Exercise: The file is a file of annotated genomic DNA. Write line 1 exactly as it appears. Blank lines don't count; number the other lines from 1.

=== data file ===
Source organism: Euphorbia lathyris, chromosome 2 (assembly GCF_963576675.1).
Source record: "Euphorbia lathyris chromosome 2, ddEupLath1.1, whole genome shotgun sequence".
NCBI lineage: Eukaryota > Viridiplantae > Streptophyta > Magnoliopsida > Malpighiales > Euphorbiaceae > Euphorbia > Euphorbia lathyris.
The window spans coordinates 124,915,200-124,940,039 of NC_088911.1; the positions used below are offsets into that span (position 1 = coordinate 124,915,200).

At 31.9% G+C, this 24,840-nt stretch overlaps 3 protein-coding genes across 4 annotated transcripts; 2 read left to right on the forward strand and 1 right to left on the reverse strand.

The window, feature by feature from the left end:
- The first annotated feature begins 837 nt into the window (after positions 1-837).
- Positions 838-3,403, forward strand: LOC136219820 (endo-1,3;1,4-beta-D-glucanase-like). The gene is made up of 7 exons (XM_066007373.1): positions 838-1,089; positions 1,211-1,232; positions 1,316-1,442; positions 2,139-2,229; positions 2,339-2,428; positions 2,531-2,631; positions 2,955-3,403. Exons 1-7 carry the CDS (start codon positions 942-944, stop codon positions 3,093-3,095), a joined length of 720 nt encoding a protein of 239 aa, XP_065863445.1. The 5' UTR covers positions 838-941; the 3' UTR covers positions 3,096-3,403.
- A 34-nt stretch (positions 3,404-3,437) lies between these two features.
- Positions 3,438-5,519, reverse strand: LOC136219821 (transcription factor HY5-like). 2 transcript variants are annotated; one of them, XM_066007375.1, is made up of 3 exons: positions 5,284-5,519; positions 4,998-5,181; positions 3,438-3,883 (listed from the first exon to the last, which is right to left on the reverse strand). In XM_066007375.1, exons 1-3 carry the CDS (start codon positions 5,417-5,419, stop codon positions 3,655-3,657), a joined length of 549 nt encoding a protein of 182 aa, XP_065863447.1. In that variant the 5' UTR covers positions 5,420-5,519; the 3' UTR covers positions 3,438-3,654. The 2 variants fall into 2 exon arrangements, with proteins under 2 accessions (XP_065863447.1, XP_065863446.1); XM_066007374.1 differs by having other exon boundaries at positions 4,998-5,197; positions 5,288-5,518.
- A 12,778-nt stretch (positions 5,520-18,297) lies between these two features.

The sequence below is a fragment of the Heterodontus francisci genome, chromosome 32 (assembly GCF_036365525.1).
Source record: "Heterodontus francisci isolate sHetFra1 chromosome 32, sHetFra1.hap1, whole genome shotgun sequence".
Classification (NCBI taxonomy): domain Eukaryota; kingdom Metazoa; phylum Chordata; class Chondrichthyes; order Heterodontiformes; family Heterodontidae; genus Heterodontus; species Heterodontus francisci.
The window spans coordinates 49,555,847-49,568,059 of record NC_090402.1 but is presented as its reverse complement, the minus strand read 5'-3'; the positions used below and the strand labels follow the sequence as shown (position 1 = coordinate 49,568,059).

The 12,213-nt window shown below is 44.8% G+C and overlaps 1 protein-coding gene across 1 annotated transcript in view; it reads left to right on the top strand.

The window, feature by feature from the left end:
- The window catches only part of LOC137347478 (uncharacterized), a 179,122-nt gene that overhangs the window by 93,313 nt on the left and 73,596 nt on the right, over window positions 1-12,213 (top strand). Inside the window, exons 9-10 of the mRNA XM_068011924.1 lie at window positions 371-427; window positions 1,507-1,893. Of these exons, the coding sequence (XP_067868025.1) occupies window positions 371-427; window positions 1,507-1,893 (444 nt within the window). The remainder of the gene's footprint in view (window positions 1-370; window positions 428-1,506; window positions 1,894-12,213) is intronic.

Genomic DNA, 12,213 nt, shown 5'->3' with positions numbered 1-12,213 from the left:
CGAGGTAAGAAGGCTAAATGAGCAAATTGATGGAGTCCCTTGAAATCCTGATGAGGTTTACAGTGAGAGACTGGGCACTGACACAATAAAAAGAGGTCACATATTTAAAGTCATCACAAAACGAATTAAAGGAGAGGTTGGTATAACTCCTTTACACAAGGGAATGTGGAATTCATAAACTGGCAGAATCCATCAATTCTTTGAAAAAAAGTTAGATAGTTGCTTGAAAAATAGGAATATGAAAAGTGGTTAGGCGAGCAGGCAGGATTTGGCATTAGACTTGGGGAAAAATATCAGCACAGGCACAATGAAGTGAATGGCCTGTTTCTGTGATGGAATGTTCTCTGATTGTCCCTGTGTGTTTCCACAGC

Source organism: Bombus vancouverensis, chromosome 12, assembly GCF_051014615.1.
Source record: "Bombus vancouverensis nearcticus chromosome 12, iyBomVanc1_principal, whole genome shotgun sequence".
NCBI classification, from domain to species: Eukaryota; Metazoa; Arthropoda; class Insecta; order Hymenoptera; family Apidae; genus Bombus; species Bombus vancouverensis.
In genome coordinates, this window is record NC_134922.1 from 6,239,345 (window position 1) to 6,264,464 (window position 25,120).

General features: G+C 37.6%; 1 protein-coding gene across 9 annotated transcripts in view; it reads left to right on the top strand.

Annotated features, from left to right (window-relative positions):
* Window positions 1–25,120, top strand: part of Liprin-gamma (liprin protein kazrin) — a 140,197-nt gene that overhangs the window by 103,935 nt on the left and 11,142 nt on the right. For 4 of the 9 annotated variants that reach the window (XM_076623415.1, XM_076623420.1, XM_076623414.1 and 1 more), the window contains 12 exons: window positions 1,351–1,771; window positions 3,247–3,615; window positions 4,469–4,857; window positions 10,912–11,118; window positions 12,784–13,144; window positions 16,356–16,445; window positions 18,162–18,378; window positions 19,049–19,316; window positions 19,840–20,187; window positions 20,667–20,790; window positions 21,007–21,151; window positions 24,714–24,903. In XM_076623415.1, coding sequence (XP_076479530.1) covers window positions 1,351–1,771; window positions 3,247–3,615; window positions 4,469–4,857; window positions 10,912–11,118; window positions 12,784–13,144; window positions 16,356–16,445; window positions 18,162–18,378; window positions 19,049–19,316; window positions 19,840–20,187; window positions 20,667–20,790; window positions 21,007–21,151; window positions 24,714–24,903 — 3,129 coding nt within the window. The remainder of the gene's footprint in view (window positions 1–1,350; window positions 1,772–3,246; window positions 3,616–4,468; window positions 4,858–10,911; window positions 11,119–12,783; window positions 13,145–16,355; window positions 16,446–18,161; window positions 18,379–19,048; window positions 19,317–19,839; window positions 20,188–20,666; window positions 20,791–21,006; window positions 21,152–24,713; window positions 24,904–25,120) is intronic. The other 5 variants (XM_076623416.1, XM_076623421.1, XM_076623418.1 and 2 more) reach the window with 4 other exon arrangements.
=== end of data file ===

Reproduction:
Source organism: Euphorbia lathyris, chromosome 2 (assembly GCF_963576675.1).